At 30, SSDS honors its founding visionaries
Thirty years after a small group of people set about creating a new Jewish day school in central New Jersey, the Solomon Schechter Day School of Raritan Valley is a thriving institution with an expanding enrollment in it youngest grades.
The East Brunswick school, which draws most of its students from Middlesex and Mercer counties, honored those visionary leaders May 20 during a dinner celebration preceding its annual Main Event.
Current head of school Rabbi Stuart Saposh termed the founders “individuals who had the vision, the conviction, the dedication, the devotion, and the sheer willpower to put this school into operation.”
“Their zealotry has blessed the lives of hundreds, probably thousands, of children and their families,” he said. “It is a legacy glorious and glowing. I don’t even know how to thank them strongly enough for following through on this vision they had 30 years ago.”
Saposh said Schechter — designated a blue ribbon school by the federal Department of Education — has had 75 of its current 80 students in grades kindergarten-four re-enroll for next year.
Founders honored at the event — held in East Brunswick Jewish Center, which houses the school — were George and Evelyn Lander of East Brunswick, Marvin and Judith Platt of Fort Lee, Milton Miller of Edison, and Eileen Seaman of Greenwich, Conn. Sandra Berman, who was a resident of Plainfield, died March 29; her daughter, Ellen, accepted on her behalf. Founders Hank and Sandra Gurshman were also recognized, though they were not in attendance.
Schechter’s founding head of school, Barbara Steinberg, who came from her home in West Palm Beach, Fla., was included among the honorees.
Video clips of the founders being interviewed by the school’s seventh-graders were interspersed throughout the evening.
‘Infused with holiness’
Sue and Brian Kheel of Highland Park, whose daughter enrolled the first year of the school, now have grandchildren at Schechter.
“We know with the right leadership this school will continue to succeed,” said Sue. “They’ve been very fortunate in that regard so far, and, God willing, we will be alive to see another generation of our family graduate and benefit.”
That daughter, Marsha Goldwasser, also of Highland Park, said her son and daughter were among six second-generation Schechter students.
“I’ve always liked the sense of community and atmosphere that teaches a Judaism that is positive and happy,” said Goldwasser.
The school was founded in the wake of the closing of the Hebrew Academy of Central New Jersey in Perth Amboy, an Orthodox day school whose students were for the most part Conservative. To fill the void, the founders decided to establish a school affiliated with the Conservative movement’s then fledgling Schechter schools.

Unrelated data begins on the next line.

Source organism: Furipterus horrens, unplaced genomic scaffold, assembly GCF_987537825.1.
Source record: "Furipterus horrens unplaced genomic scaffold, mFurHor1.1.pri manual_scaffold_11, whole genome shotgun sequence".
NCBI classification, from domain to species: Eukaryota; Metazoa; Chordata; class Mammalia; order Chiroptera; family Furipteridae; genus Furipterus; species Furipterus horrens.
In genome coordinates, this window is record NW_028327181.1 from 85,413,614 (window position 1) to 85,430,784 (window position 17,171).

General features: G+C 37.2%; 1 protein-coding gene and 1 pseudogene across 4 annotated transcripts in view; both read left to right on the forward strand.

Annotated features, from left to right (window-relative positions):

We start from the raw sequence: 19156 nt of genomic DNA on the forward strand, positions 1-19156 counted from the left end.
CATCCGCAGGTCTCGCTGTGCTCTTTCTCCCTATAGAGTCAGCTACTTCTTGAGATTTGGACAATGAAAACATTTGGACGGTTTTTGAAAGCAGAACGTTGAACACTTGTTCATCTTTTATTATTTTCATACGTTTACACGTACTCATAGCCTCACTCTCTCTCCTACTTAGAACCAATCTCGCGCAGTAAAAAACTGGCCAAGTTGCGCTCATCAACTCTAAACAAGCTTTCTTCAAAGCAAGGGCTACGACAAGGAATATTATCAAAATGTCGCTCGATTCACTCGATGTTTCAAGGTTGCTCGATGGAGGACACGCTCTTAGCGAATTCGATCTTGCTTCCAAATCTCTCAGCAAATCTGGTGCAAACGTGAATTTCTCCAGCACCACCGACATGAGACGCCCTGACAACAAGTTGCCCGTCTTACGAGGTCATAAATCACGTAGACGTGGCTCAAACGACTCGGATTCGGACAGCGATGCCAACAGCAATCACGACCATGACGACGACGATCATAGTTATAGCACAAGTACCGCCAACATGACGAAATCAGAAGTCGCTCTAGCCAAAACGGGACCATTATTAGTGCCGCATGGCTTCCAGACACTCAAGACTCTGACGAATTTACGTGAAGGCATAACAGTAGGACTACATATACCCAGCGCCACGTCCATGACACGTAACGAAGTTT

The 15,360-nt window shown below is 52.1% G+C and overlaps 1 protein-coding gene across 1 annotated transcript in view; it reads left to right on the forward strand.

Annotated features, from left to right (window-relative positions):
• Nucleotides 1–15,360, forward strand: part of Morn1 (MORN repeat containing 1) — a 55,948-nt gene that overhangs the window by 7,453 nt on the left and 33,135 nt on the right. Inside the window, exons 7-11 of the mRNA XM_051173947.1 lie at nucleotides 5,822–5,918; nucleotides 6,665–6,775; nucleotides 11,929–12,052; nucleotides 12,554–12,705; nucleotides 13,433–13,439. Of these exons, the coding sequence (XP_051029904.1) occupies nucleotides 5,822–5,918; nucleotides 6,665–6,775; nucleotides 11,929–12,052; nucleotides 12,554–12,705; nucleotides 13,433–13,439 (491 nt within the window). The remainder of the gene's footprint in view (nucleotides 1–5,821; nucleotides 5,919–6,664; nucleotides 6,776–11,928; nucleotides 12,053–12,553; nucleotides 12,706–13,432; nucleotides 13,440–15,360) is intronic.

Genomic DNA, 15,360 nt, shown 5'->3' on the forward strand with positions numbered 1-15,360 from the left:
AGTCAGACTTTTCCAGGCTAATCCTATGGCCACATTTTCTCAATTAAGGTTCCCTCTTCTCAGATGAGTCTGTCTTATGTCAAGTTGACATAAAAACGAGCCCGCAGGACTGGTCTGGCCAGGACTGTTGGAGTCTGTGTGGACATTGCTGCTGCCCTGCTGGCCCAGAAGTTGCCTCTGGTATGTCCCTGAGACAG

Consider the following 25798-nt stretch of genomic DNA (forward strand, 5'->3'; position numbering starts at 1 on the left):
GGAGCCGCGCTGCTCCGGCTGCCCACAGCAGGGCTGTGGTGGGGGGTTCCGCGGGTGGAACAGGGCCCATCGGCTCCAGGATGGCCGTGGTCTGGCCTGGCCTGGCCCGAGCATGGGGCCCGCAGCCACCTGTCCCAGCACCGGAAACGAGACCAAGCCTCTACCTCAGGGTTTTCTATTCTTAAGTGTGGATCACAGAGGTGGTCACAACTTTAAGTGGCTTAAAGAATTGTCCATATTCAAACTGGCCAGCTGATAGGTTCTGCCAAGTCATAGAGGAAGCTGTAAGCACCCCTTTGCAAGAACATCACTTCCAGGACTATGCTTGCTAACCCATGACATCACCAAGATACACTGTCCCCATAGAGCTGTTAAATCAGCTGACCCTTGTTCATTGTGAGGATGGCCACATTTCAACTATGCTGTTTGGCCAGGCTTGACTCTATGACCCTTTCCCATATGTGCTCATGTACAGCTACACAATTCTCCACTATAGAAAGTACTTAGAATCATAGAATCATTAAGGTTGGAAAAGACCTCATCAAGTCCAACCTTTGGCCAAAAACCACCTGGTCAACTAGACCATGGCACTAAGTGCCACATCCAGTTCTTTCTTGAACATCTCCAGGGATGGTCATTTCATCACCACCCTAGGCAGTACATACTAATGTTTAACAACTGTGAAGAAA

The founders hired Steinberg, whose immediate successor, Deborah Miller, called her “the potter that gave the school its shape and form.”
In her three years at the helm, Steinberg stocked the school library, made sure staff was in place, and wrote the school’s entire curriculum, said Miller. Her ideas were so progressive that the association for the Schechter schools asked to use them as a national model.
“She was an outstanding advocate for integrating Jewish and secular studies,” said Miller. “She built collegiality into the culture of the school.”
Miller, who would serve at Schechter for 14 years, said her job was made easier by the detailed long-range plans left by Steinberg.
Steinberg recalled working with some of the evening’s other honorees, including Seaman, who served as the school’s first president.
Seaman described getting desks from the East Brunswick school district. A cadre of parents washed them and cleaned and set up classrooms at EBJC, and performed other tasks.
“As they say, it takes a village, and it took a community working together to make it happen,” said Seaman.
Judith Platt said she thought of the school as her third child. She and her husband and family still come to visit regularly.
George Lander was humble in accepting the award, noting that the founders had the school’s creation thrust upon them as “something we had to do for our children and the Jewish community.”
“I know many people here would do the same thing in that situation,” he said.
Steinberg lauded her fellow honorees, declaring, “They volunteered for the good of the school and for the Jewish people and deserve to be highly praised.”
“Those who work striving to teach Judaism have taken on holy work that enhances and gives meaning to all our lives,” said Steinberg. “By honoring our founders you have taken the old and made it new and infused it with holiness.”
The Jewish a cappella group Six13 performed at the Main Event.